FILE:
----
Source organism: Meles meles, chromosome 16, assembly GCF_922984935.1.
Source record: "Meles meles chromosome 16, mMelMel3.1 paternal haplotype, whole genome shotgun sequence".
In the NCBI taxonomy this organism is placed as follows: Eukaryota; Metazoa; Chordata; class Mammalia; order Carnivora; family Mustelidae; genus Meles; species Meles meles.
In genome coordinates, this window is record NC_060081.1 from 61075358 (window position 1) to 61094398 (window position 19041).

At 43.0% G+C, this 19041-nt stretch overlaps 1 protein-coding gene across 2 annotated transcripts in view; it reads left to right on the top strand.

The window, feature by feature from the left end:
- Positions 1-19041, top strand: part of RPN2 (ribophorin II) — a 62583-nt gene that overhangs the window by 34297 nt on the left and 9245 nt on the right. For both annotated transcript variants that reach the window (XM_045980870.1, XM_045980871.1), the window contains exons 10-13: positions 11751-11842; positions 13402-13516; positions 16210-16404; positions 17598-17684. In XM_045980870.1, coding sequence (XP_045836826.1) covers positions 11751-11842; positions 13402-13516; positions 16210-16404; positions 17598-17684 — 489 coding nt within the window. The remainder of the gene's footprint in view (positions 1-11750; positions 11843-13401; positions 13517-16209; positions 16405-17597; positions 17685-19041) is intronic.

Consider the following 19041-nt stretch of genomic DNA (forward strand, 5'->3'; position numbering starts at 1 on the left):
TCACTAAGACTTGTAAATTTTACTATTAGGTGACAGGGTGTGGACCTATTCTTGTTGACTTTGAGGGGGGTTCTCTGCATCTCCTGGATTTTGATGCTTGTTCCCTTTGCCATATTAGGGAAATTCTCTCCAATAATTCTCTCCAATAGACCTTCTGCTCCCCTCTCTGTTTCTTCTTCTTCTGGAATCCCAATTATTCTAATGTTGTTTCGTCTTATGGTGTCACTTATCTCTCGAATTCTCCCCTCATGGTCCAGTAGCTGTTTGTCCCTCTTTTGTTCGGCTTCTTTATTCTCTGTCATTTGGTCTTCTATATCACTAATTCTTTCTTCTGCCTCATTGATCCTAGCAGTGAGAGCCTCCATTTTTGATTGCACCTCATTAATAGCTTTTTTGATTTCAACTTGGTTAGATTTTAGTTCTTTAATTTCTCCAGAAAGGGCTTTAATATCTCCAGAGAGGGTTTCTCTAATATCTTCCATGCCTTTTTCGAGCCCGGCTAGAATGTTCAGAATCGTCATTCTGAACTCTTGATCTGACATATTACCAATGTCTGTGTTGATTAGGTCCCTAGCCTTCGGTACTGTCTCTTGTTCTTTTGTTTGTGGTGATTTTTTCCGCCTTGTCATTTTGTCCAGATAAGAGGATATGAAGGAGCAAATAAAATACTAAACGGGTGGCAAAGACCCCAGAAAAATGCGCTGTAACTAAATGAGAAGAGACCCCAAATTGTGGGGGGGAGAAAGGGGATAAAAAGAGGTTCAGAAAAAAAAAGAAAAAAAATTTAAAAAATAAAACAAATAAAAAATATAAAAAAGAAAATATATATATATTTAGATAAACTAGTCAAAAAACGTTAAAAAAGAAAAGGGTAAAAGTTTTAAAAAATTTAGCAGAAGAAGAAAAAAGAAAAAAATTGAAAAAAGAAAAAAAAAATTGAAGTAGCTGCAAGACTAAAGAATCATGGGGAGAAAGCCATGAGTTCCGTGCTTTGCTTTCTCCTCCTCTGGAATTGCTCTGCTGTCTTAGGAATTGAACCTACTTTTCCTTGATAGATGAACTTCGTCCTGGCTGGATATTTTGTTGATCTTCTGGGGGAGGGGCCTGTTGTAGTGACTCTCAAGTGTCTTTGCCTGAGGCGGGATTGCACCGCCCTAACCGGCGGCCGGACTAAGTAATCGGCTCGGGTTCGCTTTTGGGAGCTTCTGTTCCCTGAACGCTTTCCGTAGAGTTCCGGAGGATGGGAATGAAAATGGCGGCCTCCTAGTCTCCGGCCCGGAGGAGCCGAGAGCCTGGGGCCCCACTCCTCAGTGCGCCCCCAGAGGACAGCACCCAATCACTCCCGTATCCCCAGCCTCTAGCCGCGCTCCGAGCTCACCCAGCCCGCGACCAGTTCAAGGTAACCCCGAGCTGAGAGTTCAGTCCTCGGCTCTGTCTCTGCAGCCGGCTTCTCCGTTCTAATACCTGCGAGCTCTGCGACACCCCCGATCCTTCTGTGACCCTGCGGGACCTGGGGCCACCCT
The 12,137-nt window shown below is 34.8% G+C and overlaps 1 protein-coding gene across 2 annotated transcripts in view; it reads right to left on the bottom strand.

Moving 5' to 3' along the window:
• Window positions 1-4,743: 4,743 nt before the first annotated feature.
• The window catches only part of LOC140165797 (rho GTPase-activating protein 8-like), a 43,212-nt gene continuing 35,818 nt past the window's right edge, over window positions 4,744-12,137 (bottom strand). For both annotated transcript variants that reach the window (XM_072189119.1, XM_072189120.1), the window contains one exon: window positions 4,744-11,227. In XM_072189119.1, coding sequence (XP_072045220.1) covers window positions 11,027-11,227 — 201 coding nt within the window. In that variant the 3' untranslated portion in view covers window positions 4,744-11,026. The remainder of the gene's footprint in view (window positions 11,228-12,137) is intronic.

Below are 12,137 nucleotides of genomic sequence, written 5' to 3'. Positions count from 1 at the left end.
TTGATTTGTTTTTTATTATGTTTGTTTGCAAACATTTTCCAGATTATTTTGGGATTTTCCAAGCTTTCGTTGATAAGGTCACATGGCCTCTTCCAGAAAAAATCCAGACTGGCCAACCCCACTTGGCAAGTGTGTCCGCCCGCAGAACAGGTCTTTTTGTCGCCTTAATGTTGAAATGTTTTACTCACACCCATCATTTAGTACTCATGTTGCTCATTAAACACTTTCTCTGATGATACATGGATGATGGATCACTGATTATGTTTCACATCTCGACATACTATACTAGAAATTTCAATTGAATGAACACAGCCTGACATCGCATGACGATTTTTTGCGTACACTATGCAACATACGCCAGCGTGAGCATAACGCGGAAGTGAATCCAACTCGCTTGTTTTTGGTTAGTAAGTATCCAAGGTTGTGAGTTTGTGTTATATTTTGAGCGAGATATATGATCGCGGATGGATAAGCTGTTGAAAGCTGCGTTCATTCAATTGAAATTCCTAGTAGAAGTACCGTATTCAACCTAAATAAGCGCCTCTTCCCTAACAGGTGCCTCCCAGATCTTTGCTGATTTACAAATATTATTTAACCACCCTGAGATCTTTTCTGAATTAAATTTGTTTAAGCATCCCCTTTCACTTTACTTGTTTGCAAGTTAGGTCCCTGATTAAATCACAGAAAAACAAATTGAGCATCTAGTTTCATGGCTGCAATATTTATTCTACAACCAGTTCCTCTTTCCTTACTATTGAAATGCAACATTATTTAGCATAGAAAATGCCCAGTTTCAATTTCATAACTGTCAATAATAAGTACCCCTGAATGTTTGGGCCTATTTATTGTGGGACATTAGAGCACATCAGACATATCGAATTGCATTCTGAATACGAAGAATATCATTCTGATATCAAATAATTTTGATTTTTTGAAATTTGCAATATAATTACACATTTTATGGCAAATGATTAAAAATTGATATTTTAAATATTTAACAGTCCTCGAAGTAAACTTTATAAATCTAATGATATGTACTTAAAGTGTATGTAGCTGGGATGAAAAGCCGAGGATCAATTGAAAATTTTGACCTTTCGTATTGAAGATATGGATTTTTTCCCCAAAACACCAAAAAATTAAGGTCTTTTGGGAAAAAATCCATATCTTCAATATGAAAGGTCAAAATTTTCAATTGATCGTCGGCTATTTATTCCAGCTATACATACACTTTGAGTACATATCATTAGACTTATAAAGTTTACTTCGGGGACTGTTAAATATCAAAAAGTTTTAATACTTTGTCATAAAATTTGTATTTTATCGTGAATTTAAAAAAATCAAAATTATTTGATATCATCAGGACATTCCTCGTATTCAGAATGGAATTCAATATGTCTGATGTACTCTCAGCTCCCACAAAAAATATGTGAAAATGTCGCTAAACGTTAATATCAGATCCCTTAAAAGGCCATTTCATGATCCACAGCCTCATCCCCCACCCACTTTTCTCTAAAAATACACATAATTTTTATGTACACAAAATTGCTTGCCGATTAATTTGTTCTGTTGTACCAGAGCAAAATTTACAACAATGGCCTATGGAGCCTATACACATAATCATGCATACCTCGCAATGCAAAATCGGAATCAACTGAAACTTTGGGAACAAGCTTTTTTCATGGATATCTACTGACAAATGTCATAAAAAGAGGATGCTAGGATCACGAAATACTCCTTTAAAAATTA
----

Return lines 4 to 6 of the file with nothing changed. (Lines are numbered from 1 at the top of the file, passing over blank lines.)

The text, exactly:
In genome coordinates, this window is record NC_060081.1 from 61075358 (window position 1) to 61094398 (window position 19041).

At 43.0% G+C, this 19041-nt stretch overlaps 1 protein-coding gene across 2 annotated transcripts in view; it reads left to right on the top strand.

The window, feature by feature from the left end: